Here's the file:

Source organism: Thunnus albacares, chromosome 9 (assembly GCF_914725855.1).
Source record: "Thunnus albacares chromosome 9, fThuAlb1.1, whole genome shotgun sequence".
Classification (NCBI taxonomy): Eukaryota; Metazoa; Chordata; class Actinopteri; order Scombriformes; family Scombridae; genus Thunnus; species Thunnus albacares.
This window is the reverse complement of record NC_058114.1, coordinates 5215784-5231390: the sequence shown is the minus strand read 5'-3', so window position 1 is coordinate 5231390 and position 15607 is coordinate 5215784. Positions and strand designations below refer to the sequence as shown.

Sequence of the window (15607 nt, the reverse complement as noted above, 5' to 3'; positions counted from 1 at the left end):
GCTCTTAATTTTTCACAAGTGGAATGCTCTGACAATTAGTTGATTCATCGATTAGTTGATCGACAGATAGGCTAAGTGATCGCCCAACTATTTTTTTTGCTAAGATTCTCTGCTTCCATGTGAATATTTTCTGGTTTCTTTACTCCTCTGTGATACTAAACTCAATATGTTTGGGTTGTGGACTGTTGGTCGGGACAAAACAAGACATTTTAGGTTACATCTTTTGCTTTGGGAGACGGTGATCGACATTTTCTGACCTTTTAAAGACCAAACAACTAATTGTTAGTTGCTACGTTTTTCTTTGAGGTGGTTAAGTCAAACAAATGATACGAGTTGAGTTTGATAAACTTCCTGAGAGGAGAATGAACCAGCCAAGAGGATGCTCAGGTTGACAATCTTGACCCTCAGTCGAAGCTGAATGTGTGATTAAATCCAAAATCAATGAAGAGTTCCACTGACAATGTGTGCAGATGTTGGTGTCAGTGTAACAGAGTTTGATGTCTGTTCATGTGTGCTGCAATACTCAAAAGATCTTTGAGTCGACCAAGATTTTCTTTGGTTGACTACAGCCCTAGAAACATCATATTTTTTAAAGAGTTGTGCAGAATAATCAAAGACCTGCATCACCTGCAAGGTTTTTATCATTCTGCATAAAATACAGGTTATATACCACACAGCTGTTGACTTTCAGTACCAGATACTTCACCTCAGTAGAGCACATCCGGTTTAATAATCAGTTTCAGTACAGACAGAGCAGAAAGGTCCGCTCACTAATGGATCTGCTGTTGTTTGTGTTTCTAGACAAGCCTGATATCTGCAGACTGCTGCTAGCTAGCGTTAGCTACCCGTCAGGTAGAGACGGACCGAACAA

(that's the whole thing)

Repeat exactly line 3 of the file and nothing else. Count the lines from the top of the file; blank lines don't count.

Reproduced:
Classification (NCBI taxonomy): Eukaryota; Metazoa; Chordata; class Actinopteri; order Scombriformes; family Scombridae; genus Thunnus; species Thunnus albacares.